Last week, Prime Minster Rishi Sunak opened London Tech Week by declaring Britain to be an “island of innovation“. This came hot on the heels of new figures from London & Partners showing that the capital has attracted more tech investment than any other global city over the last decade.
But despite being ahead of major competitors such as Paris, New York and even San Francisco, many businesses across this sector, and others in the capital, are grappling with acute digital skills shortages. If the UK is serious about maintaining its position as a global tech leader, we desperately need to close our skills gap in order to seize new opportunities in areas such as advanced coding and artificial intelligence.
A recent BusinessLDN survey of over 1,000 London business leaders and human resources managers, carried out by Survation, found that digital skills are expected to be those most in demand in the next two to five years, with more than half of respondents reporting a need for more staff possessing advanced skills and one third for people with basic competence.
It is important to define what we mean by digital skills, as technology is increasingly used across all parts of businesses. The category covers everything from being able to use rudimentary software, such as email, to having role-specific specialisms such as web design and digital marketing, right up to state-of-the-art coding and robotics.
In London, a key cross-cutting challenge that also needs to be addressed is digital poverty and inclusion. Data from the Office for National Statistics (ONS) shows that only 51 per cent of the poorest households in the capital had internet at home in March 2020, impacting their ability to access online training and career opportunities.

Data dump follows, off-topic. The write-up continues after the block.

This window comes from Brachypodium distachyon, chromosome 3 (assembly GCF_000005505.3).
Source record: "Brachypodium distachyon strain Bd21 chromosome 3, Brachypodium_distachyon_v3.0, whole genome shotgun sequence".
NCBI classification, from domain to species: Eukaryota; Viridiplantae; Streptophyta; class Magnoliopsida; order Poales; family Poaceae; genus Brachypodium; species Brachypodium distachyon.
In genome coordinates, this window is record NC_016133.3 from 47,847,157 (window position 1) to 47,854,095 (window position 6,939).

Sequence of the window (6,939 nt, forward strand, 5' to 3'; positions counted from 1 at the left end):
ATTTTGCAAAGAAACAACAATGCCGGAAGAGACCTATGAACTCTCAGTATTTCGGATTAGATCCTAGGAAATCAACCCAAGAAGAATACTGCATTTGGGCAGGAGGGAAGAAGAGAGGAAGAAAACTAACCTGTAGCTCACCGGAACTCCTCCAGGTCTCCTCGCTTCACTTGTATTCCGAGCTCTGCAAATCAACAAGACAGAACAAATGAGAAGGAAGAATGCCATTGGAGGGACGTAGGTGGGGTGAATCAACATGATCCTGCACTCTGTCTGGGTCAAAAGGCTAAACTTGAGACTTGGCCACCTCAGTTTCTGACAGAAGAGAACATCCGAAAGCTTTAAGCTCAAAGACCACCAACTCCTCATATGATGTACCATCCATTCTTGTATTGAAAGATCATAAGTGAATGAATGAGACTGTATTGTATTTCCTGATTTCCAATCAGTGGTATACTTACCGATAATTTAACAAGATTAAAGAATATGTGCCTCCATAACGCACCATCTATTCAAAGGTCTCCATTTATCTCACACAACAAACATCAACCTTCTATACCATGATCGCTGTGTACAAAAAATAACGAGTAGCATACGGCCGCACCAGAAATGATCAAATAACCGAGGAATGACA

A further challenge for businesses is navigating the complex and fragmented skills training system, particularly for smaller firms with less time and resources for doing their homework about the plethora of schemes available.
Although many businesses are stepping up by delivering innovative approaches to tackling the skills gap, for example by delivering laptops to disadvantaged schools or by running digital skills boot camps to build up sector-specific expertise such as coding, it is clear that the private sector has a key emerging role to play in skilling and upskilling at a time when the public finances are stretched. With technology moving so quickly, businesses should work with educational providers, as well as the government, to ensure training keeps pace with changing demands.
That’s why BusinessLDN – in partnership with the Federation of Small Businesses London (FSB London), the London Chamber of Commerce & Industry (LCCI), and CBI London – has spent the last seven months consulting extensively with employers, educators and other stakeholders to create a blueprint to address digital and wider skills gaps across the capital’s labour market.
The report will be published in full in the coming months, but it is already clear from our discussions that some common themes are emerging. Three vital areas are the need for better communication about existing schemes, businesses working with providers to co-create course content, and greater devolution of the skills budget to London so it can be targeted where it is needed, such as on digital skills.
As well as being able to upskill homegrown talent, businesses also need access to talent from abroad. Between 2019 and 2022, the Global Visa Talent scheme accounted for 74 per cent of visas successfully granted to foreign tech workers, enabling routes for fintech, gaming, cyber security and AI employees to come to the UK for up to five years.
The rhetoric following the publication of recent net migration figures, particularly around “small boats” and international students, risks damaging the UK’s attractiveness to international talent. Immigration could turn into a political football in the run-up to the next general election, so the value of overseas workers to high-growth sectors such as tech must be underlined.
As more and more of our economy embraces digital technology, businesses have a pivotal role to play in addressing the skills gap together with the government. Unless we fix the digital skills divide, the UK will never fulfil its true potential as an island of innovation.
Muniya Barua is Deputy Chief Executive at BusinessLDN. Follow Muniya on Twitter.
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